After 50 years this remains a debated issue.
A number of distinct mechanisms for the transition have been proposed. These include those due to Brinkman and Rice (where the quasi-particle weight in the metallic phase approaches zero as the transition is approached), Hubbard (where vanishing of the charge gap occurs when the upper and lower Hubbard bands overlap), or Dynamical Mean-Field Theory (DMFT) which combines both these features.
My collaborators and I discuss an alternative mechanism in a paper that we just finished.
Holon-Doublon Binding as the Mechanism for the Mott transition
Peter Prelovsek, Jure Kokalj, Zala Lenarcic, and Ross H. McKenzie
We study the binding of a holon to a doublon in a half-filled Hubbard model as the mechanism of the zero-temperature metal-insulator transition. In a spin polarized system and a non-bipartite lattice a single holon-doublon (HD) pair exhibits a binding transition (e.g., on a face-centred cubic lattice), or a sharp crossover (e.g., on a triangular lattice) corresponding well to the standard Mott transition in unpolarized systems. We extend the HD-pair study towards non-polarized systems by considering more general spin background and by treating the finite HD density within a BCS-type approximation. Both approaches lead to a discontinuous transition away from the fully polarized system and give density correlations consistent with numerical results on a triangular lattice.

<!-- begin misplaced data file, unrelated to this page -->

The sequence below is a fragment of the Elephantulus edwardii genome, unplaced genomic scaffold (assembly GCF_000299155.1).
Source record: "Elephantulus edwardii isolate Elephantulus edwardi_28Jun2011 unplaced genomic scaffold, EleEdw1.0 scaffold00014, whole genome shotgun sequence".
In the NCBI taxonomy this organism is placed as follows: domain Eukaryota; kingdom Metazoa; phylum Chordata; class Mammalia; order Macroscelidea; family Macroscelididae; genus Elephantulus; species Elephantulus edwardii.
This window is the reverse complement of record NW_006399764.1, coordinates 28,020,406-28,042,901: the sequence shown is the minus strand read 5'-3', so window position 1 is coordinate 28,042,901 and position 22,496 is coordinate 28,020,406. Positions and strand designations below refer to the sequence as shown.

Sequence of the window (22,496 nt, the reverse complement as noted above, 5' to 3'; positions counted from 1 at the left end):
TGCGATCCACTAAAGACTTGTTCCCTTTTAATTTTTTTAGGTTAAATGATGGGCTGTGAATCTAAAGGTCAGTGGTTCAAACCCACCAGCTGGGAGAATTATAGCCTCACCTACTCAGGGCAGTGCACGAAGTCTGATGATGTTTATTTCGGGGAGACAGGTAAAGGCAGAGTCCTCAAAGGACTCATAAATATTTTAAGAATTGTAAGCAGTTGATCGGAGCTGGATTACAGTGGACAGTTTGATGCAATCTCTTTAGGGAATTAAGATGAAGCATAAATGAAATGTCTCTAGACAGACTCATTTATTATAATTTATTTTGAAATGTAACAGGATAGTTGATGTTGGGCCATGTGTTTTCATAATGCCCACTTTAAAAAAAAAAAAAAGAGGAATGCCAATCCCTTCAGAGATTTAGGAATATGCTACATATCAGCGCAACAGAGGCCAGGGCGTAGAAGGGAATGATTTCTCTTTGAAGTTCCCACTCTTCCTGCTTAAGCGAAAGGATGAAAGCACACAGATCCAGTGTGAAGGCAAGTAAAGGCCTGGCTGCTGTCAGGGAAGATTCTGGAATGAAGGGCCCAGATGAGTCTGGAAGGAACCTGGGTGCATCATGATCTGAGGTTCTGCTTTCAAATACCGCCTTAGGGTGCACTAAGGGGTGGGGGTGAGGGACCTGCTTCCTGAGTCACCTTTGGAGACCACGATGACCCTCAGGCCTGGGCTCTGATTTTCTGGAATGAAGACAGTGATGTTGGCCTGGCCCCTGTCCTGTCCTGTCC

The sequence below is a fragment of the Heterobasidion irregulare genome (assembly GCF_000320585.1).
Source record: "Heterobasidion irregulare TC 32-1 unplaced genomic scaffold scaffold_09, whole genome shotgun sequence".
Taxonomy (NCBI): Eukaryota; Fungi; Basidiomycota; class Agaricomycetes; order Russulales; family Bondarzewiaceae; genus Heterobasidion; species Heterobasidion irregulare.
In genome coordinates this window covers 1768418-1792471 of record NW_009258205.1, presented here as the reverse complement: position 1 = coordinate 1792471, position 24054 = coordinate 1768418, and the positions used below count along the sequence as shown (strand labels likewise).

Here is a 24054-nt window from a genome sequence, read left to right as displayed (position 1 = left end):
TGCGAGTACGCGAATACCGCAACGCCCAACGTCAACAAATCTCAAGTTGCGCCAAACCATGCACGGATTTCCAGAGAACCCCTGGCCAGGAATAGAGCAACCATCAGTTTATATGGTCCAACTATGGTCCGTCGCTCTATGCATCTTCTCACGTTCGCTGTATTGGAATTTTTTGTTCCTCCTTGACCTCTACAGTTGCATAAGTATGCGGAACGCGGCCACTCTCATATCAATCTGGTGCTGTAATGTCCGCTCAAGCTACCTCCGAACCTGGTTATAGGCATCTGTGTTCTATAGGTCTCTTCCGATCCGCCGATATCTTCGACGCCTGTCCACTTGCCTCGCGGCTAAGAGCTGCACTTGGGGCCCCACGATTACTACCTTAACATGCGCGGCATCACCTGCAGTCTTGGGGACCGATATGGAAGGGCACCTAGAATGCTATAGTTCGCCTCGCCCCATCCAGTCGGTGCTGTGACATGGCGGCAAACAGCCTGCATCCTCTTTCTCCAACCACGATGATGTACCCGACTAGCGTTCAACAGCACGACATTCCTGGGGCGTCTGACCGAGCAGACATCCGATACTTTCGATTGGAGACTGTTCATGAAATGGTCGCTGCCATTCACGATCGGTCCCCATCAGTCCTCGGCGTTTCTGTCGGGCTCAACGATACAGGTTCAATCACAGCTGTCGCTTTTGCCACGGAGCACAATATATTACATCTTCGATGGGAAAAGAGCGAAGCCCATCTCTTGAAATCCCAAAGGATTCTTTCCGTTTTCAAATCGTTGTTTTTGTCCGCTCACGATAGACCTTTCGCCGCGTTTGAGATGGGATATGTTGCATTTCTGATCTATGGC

Two things I found (pleasantly) surprising in this study were:
-two "simple" analytical approaches (retraceable path approximation and a BCS-type variational wave function) seem to capture much of the essential physics.
-one can learn quite a lot by approaching the problem from the highly (spin) polarised limit.
We welcome comments and suggestions.